Future-X Media Update 98-141, Aug 3 1998
NASA Seeks Proposals for Future-X
NASAs Marshall Space Flight Center in Huntsville, Ala., has issued a NASA Research Announcement soliciting proposals for "Future-X," the first in a continuous series of flight demonstrations to validate technologies beyond those contained in the X-33 and X-34 technology demonstration programs. Proposals are due by Oct. 1.
The NASA Research Announcement calls for proposals for flight demonstrations of emerging technologies that require flight as a critical step in validating and maturing the technology. The technologies will be focused on substantially reducing the cost of space transportation.
In an effort to increase U.S. competitiveness in the worldwide commercial space transportation market and lower future government costs for space access, NASA is pursuing cutting-edge technologies that will dramatically lower the cost of getting to space. These advanced technology flight demonstrations are called Future-X.
"The Future-X series of demonstrations will push technology and clear the way for space development and exploration in the early years of the new century," said Gary E. Payton, deputy associate administrator for Aeronautics and Space Transportation Technology at NASA Headquarters, Washington, D.C.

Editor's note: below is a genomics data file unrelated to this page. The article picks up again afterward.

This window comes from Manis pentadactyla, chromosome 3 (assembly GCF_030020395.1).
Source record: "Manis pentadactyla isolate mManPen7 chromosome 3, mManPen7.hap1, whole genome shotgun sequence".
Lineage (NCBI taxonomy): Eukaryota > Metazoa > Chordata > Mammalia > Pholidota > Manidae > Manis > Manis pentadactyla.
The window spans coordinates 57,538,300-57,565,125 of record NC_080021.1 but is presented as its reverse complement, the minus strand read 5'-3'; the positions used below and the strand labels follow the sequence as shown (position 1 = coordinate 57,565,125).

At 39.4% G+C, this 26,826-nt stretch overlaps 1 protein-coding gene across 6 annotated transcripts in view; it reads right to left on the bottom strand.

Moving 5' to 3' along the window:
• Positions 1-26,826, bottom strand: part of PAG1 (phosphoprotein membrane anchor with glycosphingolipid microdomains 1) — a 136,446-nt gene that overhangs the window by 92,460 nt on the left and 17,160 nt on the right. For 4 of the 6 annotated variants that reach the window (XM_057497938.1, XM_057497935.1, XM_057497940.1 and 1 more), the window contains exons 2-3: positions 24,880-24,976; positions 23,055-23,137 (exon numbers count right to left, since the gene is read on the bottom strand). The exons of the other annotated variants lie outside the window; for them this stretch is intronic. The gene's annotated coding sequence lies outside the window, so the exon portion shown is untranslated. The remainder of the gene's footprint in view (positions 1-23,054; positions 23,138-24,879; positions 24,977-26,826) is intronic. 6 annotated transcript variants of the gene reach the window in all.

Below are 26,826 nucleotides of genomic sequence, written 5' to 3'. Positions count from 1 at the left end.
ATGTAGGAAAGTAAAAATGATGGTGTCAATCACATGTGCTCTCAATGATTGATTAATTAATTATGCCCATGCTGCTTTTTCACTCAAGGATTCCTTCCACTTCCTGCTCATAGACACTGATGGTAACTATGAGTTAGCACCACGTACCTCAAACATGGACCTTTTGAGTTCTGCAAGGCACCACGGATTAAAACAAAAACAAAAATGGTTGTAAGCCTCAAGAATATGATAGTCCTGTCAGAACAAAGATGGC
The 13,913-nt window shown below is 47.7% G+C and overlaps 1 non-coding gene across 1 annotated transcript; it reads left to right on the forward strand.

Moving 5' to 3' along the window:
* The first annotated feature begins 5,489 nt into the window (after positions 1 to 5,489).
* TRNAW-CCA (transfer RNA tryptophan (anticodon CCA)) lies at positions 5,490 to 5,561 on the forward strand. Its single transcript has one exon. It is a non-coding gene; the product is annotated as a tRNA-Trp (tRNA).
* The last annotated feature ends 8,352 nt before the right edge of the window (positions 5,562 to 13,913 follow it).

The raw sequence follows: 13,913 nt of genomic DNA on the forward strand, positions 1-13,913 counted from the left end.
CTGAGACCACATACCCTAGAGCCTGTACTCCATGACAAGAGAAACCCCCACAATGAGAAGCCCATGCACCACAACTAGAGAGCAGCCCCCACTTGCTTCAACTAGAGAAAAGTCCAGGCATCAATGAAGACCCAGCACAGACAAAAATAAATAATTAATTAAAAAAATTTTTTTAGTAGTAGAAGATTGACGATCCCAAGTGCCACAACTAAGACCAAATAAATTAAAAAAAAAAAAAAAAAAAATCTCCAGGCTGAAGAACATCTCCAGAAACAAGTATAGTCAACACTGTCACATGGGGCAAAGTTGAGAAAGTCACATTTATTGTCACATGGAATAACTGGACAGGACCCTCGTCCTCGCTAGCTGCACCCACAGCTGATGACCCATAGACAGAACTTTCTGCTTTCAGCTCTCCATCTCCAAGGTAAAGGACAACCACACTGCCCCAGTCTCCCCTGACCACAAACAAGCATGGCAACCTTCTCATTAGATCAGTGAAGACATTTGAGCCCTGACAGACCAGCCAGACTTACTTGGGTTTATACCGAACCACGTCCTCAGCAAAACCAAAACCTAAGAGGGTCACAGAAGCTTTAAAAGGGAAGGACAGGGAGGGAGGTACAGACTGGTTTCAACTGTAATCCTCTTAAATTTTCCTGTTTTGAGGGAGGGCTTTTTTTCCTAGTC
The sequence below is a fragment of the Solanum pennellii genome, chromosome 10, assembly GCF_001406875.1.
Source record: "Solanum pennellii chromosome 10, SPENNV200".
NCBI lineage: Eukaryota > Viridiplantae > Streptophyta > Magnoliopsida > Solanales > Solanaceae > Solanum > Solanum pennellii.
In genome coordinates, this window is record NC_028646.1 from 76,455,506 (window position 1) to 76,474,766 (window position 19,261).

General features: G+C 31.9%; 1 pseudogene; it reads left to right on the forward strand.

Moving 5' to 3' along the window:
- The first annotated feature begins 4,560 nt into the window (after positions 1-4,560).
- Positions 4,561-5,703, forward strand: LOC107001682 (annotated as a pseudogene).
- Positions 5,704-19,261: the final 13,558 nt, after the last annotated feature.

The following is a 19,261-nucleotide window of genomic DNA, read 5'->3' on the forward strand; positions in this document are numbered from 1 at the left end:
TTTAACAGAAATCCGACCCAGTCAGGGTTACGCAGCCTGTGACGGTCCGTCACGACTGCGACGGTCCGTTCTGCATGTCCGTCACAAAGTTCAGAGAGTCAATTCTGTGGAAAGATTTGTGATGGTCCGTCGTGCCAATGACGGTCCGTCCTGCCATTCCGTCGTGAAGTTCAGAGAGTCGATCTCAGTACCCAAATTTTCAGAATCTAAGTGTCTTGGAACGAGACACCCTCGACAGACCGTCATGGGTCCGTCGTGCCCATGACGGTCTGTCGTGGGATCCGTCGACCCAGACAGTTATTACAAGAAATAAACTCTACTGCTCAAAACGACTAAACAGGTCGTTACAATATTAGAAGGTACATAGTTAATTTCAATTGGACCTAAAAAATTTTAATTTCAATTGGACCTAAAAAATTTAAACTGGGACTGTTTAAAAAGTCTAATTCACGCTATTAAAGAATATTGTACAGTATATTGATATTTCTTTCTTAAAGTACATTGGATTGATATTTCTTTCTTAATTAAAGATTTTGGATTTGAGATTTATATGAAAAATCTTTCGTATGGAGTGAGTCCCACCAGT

The demonstrations will consist of flight vehicles or experiments to prove technologies that improve performance and lower development, production and operating costs of future earth-to-orbit and in-space transportation systems. Airframe system technologies will include propellant tanks, thermal protection systems, avionics and structures. Propulsion system technologies will include main propulsion systems, propellants and high temperature materials.
"Future-X sets the stage for developing a new generation of space launch vehicles that will be built faster and cheaper than previous vehicles," said Frederick Bachtel, manager of the Space Transportation Programs Office at the Marshall Center. "For the first time, NASA will be able to readily test and validate new, state-of-the-art space transportation technologies in flight."
Projected funding of about $90 million through fiscal year 2002 is anticipated with awards scheduled for December. Awards are dependent upon the number and content of selected proposals and availability of funds.
A single award is planned for a flight vehicle and multiple awards are anticipated for flight experiments.
An industry briefing on the announcement is scheduled Aug. 7 at 9 a.m. at the Marshall Center.
Website Contact: Edgar Zapata, NASA Kennedy Space Center